Summer and Smoke Almeida Theatre Four stars Book Now Despite the poetic beauty of Tennessee Williams’s writing, at the height of his success, his dramas were rooted in reality, whether a St Louis apartment or a plantation home in the Deep South. His rarely produced 1948 play Summer and Smoke is set in the small, gossip-ridden Mississippi town of Glorious Hill which, according to the writer’s detailed notes, was to be clearly represented on stage, from American Gothic architecture to a public park presided over by the statue of an angel. But modern directors have been inspired by the fluid, dream-like qualities of Williams’s plays, especially his later work, to take a more abstract approach, which reaches sublime heights under director Rebecca Frecknall and designer Tom Scutt in a stunning new production at the Almeida. Nine upright pianos, each topped by a metronome, line the back of the otherwise stripped-back … Read more
Almeida Theatre Artistic Director Rupert Goold has announced a new season of plays exploring leadership in crisis and the power of words. The season will begin at the end of April with The Treatment, a play by Martin Crimp. Directed by Lyndsey Turner (returning to the Almeida following her award-winning production of Chimerica) The Treatment is set in a film studio in New York. A young woman has an urgent story to tell. But here, people are products, movies are money and sex sells. And the rights to your life can be a dangerous commodity to exploit. The cast of The Treatment includes Aisling Loftus as Anne and Matthew Needham as Simon. The Treatment will be designed by Giles Cadle, with lighting by Neil Austin, composition by Rupert Cross, fight direction by Bret Yount, sound by Chris Shutt, and voice coaching by Charmian Hoare. Casting is by Julia Horan. The … Read more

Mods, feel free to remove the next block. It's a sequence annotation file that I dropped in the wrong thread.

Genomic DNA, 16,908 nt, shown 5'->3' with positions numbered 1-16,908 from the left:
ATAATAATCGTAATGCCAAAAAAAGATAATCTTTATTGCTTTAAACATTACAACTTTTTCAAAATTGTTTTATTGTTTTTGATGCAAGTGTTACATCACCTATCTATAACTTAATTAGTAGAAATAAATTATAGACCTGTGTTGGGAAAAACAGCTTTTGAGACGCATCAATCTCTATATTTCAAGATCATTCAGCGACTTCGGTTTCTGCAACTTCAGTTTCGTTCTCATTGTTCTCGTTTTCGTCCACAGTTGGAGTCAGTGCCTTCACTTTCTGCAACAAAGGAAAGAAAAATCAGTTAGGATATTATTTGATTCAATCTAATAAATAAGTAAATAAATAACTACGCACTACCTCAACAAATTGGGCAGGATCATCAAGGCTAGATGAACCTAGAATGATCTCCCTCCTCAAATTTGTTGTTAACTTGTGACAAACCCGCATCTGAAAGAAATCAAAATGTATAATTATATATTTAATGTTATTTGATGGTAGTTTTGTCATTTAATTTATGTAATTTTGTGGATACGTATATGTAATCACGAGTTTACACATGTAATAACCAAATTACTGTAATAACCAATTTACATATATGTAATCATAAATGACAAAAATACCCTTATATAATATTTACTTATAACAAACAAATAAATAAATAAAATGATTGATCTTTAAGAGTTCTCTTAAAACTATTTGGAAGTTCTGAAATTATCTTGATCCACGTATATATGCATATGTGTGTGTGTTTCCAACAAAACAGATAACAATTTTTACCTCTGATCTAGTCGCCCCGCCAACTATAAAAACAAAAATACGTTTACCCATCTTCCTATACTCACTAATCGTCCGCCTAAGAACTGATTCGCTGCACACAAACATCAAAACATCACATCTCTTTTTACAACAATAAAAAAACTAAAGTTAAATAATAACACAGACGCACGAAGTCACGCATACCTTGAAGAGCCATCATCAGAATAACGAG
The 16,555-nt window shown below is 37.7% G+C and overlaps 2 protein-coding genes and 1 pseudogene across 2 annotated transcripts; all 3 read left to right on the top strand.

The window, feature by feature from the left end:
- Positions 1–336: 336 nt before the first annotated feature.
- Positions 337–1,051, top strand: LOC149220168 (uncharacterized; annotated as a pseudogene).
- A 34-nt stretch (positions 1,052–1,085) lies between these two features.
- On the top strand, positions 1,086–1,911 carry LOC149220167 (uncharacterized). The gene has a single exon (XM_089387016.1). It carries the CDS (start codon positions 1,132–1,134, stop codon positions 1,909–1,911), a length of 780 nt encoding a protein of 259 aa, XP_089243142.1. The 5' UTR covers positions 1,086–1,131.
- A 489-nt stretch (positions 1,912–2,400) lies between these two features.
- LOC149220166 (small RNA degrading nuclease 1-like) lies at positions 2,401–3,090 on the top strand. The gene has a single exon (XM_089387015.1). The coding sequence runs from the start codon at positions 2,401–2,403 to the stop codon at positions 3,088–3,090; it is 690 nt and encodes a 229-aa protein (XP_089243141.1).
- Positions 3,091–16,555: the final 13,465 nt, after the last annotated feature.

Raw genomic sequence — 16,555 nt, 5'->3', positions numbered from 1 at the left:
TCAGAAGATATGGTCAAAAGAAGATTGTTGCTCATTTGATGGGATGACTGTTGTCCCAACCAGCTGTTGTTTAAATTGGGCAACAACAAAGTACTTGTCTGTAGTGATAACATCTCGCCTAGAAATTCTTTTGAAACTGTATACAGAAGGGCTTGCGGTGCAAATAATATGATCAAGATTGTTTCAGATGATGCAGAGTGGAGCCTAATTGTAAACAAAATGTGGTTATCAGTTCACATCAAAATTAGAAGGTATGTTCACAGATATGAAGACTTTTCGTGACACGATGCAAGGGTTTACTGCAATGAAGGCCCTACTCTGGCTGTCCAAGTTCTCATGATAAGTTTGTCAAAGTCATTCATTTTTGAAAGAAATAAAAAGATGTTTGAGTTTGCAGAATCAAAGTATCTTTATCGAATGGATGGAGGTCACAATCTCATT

This is a play where the inhabitants of a Nunnery are slain by poisoned porridge; where the daughter of a Jew becomes a Christian Nun, twice; where, having purchased a Thracian slave, owner and slave engage in a bout of one-upmanship about the vile deeds they claim to enjoy; where Friars are referred to as “religious caterpillars”; where the Jew inquires if theft is the basis of Christianity; where a Friar casually asks if the Jew has been “crucifying children”; and where no one, really, has any redeeming features. It all but screams farce, even if some of the subject matter is repugnant and, sadly, deadly accurate.
Despite a delicious design from Anna Fleischle (the black velvet floor and beautifully detailed costumes especially) and some winning, often charming, performances from Catrin Stewart, Jamie Thomas King, Andy Apollo, Colin Ryan and Matthew Needham, Dunster’s production does not establish any case for Love’s Sacrifice to be revived.